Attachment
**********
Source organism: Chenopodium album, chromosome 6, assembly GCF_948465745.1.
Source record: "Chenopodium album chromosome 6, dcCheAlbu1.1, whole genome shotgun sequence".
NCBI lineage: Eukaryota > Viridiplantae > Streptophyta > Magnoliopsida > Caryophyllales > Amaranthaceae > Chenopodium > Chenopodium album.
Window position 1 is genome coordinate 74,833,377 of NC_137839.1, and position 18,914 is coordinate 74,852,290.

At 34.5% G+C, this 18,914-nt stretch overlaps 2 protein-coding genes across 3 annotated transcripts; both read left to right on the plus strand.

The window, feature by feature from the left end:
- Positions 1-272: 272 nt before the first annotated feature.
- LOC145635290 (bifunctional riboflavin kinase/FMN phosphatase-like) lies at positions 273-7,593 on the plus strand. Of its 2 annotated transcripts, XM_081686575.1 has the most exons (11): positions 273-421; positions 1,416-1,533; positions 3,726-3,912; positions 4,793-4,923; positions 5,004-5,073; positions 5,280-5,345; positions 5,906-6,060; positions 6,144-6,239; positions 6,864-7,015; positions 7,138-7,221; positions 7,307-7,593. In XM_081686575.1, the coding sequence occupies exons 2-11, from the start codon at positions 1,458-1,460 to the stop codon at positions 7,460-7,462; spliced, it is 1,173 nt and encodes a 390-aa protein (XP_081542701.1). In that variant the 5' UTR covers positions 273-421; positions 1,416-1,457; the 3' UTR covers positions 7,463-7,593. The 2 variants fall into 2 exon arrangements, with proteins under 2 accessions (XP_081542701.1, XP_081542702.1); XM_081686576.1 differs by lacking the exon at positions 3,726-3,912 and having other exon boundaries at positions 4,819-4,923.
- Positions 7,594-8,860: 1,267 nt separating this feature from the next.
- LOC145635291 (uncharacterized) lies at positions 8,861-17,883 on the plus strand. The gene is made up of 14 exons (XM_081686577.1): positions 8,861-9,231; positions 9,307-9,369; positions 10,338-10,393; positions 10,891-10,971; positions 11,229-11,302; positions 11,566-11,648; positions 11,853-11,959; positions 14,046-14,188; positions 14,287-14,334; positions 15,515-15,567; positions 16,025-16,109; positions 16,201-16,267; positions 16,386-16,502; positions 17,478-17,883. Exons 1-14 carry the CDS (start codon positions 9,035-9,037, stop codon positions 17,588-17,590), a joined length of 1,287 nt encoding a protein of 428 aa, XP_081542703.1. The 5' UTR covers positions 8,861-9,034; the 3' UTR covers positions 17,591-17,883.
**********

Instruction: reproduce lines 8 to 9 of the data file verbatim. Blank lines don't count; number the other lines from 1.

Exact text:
- LOC145635290 (bifunctional riboflavin kinase/FMN phosphatase-like) lies at positions 273-7,593 on the plus strand. Of its 2 annotated transcripts, XM_081686575.1 has the most exons (11): positions 273-421; positions 1,416-1,533; positions 3,726-3,912; positions 4,793-4,923; positions 5,004-5,073; positions 5,280-5,345; positions 5,906-6,060; positions 6,144-6,239; positions 6,864-7,015; positions 7,138-7,221; positions 7,307-7,593. In XM_081686575.1, the coding sequence occupies exons 2-11, from the start codon at positions 1,458-1,460 to the stop codon at positions 7,460-7,462; spliced, it is 1,173 nt and encodes a 390-aa protein (XP_081542701.1). In that variant the 5' UTR covers positions 273-421; positions 1,416-1,457; the 3' UTR covers positions 7,463-7,593. The 2 variants fall into 2 exon arrangements, with proteins under 2 accessions (XP_081542701.1, XP_081542702.1); XM_081686576.1 differs by lacking the exon at positions 3,726-3,912 and having other exon boundaries at positions 4,819-4,923.
- Positions 7,594-8,860: 1,267 nt separating this feature from the next.